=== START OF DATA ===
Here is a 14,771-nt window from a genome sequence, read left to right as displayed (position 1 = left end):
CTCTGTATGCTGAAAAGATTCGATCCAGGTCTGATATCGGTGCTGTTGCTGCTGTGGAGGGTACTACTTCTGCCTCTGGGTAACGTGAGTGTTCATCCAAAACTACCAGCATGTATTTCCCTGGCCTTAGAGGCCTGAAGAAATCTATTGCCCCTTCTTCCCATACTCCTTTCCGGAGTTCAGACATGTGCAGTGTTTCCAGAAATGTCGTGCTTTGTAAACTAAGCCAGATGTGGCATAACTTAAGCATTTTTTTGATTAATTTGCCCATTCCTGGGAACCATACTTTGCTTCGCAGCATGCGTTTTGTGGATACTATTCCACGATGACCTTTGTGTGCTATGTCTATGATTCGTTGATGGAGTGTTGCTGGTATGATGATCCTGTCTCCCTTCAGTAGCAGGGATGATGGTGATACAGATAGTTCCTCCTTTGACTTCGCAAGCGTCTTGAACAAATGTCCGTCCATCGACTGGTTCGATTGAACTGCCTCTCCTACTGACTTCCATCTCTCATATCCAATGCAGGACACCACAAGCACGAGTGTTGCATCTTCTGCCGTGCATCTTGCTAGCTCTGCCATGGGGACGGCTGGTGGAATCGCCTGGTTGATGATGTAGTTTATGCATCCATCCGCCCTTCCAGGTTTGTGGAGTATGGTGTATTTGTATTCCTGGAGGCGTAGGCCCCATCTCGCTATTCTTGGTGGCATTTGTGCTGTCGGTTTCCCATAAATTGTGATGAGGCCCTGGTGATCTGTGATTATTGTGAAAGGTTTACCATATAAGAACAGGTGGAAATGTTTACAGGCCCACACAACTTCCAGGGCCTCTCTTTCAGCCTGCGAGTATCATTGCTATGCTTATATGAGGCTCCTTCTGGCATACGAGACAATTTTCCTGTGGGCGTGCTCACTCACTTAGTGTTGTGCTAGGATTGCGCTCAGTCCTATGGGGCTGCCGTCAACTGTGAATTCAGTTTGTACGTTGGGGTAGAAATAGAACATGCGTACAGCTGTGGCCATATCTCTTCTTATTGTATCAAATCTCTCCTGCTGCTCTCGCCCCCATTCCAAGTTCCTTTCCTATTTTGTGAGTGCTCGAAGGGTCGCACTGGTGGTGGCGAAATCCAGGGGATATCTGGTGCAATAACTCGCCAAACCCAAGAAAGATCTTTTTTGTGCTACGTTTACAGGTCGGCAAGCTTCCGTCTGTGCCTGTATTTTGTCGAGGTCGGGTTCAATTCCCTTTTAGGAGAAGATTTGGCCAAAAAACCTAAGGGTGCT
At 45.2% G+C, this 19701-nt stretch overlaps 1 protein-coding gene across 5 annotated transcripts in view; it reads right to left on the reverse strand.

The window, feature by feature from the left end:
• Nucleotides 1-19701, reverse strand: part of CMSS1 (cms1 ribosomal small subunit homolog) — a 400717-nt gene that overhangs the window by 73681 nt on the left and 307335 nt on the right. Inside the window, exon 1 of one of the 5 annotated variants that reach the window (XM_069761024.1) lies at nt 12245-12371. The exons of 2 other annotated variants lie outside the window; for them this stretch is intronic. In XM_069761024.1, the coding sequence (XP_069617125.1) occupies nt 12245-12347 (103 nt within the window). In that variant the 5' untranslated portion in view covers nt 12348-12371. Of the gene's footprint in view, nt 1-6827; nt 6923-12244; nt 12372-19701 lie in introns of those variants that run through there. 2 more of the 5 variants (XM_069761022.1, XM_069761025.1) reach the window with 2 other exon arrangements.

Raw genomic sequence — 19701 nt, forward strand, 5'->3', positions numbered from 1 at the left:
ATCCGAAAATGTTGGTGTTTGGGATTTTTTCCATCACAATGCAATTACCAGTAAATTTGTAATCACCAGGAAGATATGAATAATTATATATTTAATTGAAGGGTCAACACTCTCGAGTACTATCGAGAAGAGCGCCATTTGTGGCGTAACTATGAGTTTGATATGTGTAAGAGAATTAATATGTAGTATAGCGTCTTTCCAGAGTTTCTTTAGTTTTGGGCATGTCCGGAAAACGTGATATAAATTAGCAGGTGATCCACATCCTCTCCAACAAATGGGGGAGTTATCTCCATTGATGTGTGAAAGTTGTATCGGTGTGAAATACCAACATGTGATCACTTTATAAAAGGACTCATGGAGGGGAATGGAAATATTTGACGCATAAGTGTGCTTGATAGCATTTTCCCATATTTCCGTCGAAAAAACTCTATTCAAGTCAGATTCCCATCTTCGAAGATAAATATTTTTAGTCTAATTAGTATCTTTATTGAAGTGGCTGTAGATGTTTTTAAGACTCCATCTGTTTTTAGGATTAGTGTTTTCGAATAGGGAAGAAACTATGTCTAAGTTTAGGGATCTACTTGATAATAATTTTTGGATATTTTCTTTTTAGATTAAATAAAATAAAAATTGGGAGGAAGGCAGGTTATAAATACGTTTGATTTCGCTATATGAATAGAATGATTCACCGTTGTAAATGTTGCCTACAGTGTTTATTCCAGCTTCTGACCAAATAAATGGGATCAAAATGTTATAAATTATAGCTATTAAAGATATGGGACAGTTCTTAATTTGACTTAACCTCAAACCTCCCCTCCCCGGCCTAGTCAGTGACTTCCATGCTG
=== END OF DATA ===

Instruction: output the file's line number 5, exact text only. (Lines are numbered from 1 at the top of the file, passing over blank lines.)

• Nucleotides 1-19701, reverse strand: part of CMSS1 (cms1 ribosomal small subunit homolog) — a 400717-nt gene that overhangs the window by 73681 nt on the left and 307335 nt on the right. Inside the window, exon 1 of one of the 5 annotated variants that reach the window (XM_069761024.1) lies at nt 12245-12371. The exons of 2 other annotated variants lie outside the window; for them this stretch is intronic. In XM_069761024.1, the coding sequence (XP_069617125.1) occupies nt 12245-12347 (103 nt within the window). In that variant the 5' untranslated portion in view covers nt 12348-12371. Of the gene's footprint in view, nt 1-6827; nt 6923-12244; nt 12372-19701 lie in introns of those variants that run through there. 2 more of the 5 variants (XM_069761022.1, XM_069761025.1) reach the window with 2 other exon arrangements.